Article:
Drinking tea is good for your health, both body and mind health. Drink tea regularly and you could reduce your risk of heart disease, neurodegenerative disease, diabetes, and obesity. From tea cocktails to kombucha and the now-ubiquitous matcha latte, tea seems to be everyone’s cup of you-know-what-these days. And according to a 2016 Mintel survey, the tea buzz is only expected to grow stronger as we continue to seek out healthful beverages that go beyond just a caffeine kick.
Tea leaves are particularly rich in a class of antioxidants called flavonoids. These four teas have their own army of antioxidants posing different health benefits depending on how the leaves are picked, processed, and manufactured (this also gives each type of tea its signature color and flavor profile). They also come equipped with caffeine and an amino acid called theanine, which seems to heighten mental alertness.
True teas are made using the leaves of the tea plant known as Camellia sinensis. These teas include green tea, white tea, oolong tea, pu-erh tea, and black tea. While these teas are made using the same leaves of the Camellia sinensis plant, the difference in color and taste arises from the production process. Green tea and white tea are the true teas, which undergo the least processing. These teas are not oxidized. The leaves are harvested and dried to prevent the chemical reaction that turns the leaves a dark brown or black color. As a result, these teas retain their natural green color and are considered among the healthiest teas.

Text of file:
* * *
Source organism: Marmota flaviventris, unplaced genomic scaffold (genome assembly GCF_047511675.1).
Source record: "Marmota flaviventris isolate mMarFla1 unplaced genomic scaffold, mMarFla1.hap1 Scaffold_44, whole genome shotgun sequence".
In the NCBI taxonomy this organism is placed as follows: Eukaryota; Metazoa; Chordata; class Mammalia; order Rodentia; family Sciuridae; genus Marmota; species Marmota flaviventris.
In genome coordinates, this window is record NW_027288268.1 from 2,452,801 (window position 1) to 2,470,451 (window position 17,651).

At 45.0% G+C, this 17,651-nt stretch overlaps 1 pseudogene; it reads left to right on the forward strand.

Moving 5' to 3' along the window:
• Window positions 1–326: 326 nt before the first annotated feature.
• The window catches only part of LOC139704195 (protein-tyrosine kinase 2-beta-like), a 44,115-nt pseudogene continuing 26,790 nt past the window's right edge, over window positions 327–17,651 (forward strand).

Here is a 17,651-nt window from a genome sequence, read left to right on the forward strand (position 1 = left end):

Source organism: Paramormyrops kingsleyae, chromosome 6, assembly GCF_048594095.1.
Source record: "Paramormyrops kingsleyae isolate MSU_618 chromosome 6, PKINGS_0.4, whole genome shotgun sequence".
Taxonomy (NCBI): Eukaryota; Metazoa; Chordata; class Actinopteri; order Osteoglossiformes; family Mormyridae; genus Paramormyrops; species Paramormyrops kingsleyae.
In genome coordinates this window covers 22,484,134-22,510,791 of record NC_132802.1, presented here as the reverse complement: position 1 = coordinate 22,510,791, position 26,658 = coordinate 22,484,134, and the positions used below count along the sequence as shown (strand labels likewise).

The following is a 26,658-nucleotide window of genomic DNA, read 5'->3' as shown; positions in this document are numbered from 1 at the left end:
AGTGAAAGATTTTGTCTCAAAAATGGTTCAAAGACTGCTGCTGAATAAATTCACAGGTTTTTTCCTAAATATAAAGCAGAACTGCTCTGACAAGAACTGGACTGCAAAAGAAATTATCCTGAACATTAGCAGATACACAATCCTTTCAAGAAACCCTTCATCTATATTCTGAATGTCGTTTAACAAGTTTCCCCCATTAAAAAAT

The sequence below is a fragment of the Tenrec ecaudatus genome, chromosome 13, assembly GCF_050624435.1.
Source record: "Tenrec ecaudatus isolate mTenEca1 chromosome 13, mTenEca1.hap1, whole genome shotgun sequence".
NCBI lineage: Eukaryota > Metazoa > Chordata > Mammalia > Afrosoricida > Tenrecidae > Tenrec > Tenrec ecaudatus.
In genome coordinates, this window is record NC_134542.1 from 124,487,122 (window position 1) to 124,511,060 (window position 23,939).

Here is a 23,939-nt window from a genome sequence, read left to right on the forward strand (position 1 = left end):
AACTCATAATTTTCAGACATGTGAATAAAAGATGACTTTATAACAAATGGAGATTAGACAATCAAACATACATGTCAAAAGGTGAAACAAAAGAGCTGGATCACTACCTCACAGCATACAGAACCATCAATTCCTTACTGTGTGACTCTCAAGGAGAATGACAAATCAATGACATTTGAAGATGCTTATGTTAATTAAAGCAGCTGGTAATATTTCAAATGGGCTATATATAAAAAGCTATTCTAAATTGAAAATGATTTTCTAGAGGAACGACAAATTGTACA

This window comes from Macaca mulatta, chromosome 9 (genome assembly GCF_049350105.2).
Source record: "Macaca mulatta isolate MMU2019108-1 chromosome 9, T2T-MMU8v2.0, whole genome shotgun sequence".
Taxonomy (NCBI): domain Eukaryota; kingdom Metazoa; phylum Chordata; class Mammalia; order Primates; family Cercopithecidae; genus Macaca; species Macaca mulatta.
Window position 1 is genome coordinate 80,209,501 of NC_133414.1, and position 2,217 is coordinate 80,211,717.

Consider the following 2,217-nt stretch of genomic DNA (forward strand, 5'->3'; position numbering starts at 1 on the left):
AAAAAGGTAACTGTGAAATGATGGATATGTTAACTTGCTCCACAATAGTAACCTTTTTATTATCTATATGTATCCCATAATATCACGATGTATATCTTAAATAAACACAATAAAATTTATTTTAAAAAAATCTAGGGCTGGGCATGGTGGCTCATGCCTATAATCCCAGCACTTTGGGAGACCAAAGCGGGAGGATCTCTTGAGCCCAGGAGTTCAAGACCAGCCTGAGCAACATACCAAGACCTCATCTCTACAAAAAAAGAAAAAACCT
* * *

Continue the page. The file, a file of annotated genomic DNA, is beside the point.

Tea may protect against heart disease. While more studies are needed for conclusive evidence, it has been suggested that regular consumption of green and black tea leads to a significant reduction in the risk of heart disease related heart attacks. Tea can help lower cholesterol.A recent study in China has shown that the combination of a low-fat diet and tea produced on average a 16% drop in bad cholesterol over 12 weeks when compared to a control group simply on a low-fat diet. If you’re struggling to get your cholesterol under control, try adding tea to your diet to see if it helps.
Herbal blends have no caffeine, while traditional teas have less than 50 percent of what typically is found in coffee. That means you can consume it without those pesky effects on your nervous system, says Leslie Bonci, nutritionist and owner of Active Eating Advice. If you’re trying to switch from coffee to tea, try a chicory root tea like Teeccino, which has a mouth feel and flavor similar to coffee. Chicory root is also known to help reduce stress and is a prebiotic so may be helpful to your gut. Bonus: this tea will give you a kick of energy without the caffeine.
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